Vaccination reluctance—at least in small Appalachian towns—is not simply a matter of social irresponsibility or political allegiance. Instead, it involves a more complex conflict with faith.
by Philip Perdue
At small Baptist churches like the one pictured here, worship services close with an altar call where attendees are invited to kneel and pray publicly at the front of the sanctuary.
In this photo by Erin Schaff, one among several photos featured in a recent New York Times story about vaccine hesitancy in small religious communities, the two men have a private conversation with God in full view of other congregants. The whole ceremony is a sacred ritual for individual cleansing and reinforcing communal bonds among church members.
Photos of this ritual are not widely seen. But when viewed against the slow crawl out of a long public health crisis, where getting people vaccinated has turned into a problem of public persuasion, this photo offers up a religious play on herd immunity. For conservative Christians, the main impediment is personal devotion. While the stress on me and Jesus may promote symbolic conformity to group behavior, it also creates a rift with the wider culture.
Extend that conformity across rural Appalachia, and vaccine skepticism– along with social conservatism and an overwhelming preference for the Republican Party–has become a distinguishing feature of the population.
In Schaff’s photo of a free vaccine center, each empty seat shows how the practice of distancing is socially contingent and subject to regional variation. And with those black partitions mimicking the setup on election day, in a town of more than 13,000, given a choice between inoculation and recreation, many people appear to be voting with their feet.
Taken together with the story, Schaff’s images challenge the notion that vaccination reluctance—at least in small Appalachian towns—is a matter of social irresponsibility or political fealty. That dismissal is too quick, too easy, because it obstructs how people are trying to reconcile their stance on the vaccine with their conservative Christian dispositions.
With that religious element in view, Schaff’s images underscore the way vaccine availability is scrambling the usual sense-making narratives among people of faith in the region.
In their aesthetic style and range, Schaff’s photos offer a window on the social independence and institutional distrust that is fostered in so many small Christian churches across the hills and valleys of Appalachia. This photo of a small church gathering once again returns to the visual trope of empty pews, perhaps in another nod to social disinterest. And yet, it’s an even better illustration of the bottom line. Jesus Christ may be the overarching symbolic fixture, but what it captures above all are “the vaccine uncertain” turning to the people they trust.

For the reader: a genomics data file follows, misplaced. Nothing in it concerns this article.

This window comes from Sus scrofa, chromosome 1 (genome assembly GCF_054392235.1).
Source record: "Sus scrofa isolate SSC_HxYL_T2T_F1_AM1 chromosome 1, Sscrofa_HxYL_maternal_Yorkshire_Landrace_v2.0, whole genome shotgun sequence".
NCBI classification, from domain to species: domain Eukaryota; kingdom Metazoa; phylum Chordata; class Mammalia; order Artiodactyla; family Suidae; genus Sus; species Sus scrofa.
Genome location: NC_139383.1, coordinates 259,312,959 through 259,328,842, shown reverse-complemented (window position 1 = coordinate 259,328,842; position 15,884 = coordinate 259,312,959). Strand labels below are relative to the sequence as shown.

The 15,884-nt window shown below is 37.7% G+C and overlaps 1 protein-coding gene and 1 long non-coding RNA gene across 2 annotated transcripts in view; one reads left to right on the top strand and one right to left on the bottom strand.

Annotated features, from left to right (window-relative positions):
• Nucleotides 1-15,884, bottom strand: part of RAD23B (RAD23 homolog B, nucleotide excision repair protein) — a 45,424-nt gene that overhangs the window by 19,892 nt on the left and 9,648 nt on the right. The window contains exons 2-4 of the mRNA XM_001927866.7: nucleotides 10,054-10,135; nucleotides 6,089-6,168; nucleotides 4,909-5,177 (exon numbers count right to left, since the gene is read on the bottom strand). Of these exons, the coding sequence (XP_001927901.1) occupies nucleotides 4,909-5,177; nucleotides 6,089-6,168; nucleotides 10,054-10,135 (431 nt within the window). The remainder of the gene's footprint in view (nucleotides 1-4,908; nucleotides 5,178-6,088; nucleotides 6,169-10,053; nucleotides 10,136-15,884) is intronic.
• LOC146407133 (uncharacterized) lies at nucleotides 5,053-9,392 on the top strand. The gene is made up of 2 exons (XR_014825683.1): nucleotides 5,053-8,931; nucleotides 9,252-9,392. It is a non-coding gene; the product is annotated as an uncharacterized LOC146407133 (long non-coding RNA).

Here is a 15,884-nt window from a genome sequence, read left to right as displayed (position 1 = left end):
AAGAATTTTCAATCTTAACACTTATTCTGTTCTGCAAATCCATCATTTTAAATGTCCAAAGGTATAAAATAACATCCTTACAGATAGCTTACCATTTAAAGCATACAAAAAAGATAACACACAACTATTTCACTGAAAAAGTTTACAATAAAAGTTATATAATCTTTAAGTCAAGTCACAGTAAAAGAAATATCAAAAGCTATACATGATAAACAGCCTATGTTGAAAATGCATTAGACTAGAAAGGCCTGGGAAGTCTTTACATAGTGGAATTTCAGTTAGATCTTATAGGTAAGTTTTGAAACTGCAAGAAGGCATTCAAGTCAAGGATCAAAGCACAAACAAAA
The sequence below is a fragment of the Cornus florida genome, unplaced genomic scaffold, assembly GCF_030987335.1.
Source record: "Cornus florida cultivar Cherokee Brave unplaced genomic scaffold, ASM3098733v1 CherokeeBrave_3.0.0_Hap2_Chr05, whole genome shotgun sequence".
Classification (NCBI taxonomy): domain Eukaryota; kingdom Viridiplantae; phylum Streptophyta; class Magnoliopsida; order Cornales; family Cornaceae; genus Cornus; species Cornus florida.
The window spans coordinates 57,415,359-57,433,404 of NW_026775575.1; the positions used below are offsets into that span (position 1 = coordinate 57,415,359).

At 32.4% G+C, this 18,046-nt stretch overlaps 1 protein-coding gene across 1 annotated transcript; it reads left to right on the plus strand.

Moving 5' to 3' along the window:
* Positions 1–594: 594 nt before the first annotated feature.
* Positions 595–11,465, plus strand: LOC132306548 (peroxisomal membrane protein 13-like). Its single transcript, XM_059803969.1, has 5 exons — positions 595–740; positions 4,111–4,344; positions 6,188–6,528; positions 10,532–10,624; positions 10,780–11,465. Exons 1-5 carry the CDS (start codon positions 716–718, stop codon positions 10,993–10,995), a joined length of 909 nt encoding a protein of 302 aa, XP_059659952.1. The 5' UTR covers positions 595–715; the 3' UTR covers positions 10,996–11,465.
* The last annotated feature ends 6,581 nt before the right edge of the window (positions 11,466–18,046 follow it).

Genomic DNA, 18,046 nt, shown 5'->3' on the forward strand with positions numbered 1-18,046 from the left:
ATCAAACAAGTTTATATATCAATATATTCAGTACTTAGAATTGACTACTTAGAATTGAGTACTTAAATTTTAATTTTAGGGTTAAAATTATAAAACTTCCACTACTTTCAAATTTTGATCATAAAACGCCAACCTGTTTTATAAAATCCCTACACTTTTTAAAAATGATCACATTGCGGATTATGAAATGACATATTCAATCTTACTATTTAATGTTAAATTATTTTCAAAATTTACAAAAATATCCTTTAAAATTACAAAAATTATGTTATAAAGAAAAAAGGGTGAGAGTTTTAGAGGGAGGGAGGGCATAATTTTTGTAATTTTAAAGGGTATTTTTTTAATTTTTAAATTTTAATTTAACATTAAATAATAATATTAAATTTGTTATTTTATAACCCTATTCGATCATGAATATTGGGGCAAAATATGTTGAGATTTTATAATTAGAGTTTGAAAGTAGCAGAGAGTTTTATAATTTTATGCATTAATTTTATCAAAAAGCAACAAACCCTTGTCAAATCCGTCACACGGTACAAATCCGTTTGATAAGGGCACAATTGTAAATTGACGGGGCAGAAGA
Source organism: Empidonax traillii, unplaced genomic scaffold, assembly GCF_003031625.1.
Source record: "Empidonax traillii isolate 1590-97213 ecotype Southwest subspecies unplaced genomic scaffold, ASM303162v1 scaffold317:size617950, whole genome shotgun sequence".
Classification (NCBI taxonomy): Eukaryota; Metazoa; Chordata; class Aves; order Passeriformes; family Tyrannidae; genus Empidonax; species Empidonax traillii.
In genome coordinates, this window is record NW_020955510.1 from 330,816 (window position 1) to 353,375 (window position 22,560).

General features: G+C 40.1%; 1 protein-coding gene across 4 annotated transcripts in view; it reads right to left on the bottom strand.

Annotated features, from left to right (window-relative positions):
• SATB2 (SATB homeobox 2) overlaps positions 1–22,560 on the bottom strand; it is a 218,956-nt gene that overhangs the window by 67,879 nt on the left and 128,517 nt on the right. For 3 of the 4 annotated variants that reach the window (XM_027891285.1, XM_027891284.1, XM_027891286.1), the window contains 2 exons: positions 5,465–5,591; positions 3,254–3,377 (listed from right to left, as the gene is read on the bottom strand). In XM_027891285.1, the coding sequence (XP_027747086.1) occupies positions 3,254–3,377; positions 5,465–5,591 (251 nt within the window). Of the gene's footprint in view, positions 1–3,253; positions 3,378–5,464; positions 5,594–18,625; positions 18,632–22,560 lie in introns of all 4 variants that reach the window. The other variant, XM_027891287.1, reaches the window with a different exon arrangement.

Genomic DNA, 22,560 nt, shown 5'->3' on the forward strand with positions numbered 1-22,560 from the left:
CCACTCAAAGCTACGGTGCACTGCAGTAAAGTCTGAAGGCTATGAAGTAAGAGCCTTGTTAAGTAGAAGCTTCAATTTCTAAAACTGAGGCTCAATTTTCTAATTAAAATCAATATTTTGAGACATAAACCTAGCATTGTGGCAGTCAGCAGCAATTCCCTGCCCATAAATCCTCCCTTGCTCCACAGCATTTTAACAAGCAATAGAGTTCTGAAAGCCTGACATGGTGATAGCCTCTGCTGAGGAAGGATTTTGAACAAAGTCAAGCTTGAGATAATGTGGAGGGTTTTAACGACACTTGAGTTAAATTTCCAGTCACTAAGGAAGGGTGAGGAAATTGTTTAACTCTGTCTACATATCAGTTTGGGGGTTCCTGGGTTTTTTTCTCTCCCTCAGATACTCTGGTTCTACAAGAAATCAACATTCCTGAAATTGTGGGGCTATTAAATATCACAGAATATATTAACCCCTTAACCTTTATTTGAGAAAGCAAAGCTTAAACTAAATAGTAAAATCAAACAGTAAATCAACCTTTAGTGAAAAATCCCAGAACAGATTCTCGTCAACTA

In that context, this photo of an email from Daniel Lewis, a physician in Greeneville, Tennessee who nearly died from Covid, shows one way to handle a characteristic limitation of news photography, which is how to depict the verbal or linguistic basis of social bonding. People such as Lewis who belong to a conservative Christian milieu cultivate interpersonal trust through sharing an idiom of God-talk, or Bible-talk, and by describing personal experiences such as illness as part of a divine plan.
Lewis’s email about God being on the throne, and his reference to reconnecting with family in the afterlife, on the other side, are both consistent with the injunction to “prepare to meet thy God.” Both envision a grand cosmic order in which human foibles on Earth are subject to the designs of an all-powerful deity.
Understandably it is hard for secular audiences to relate, but the crucial piece here when it comes to vaccine hesitancy is that sometimes it’s hard for people of faith to know if a decision they make is or is not running crosswise to a divine plan. Public health policy hardly registers when identity is based on trusting God to be in control in matters of life and death.
When head and heart are conflicted, when there is a dispute between one’s obligation to the divine order and one’s better senses, that experience can be deeply painful for people who want to do the right thing but can’t know for sure what it is.
This photo encapsulates the distress of community fracture around the vaccine. The image intimately captures the trauma shaping the post-pandemic transition among some people of faith. Mary Hayes’s eyes reflect the pain of a person who is having her religious faith tested. Religion is supposed to provide stability, but when it issues loyalty tests in situations that don’t make sense, it causes suffering.
In the face of frustration over vaccine hesitancy, people in small, tightly connected faith communities are unsure who they can openly talk to or who they can trust. If there is any consolation, it can be found in empathy for that struggle and the shared appreciation that this is not just a social adjustment but an existential one.
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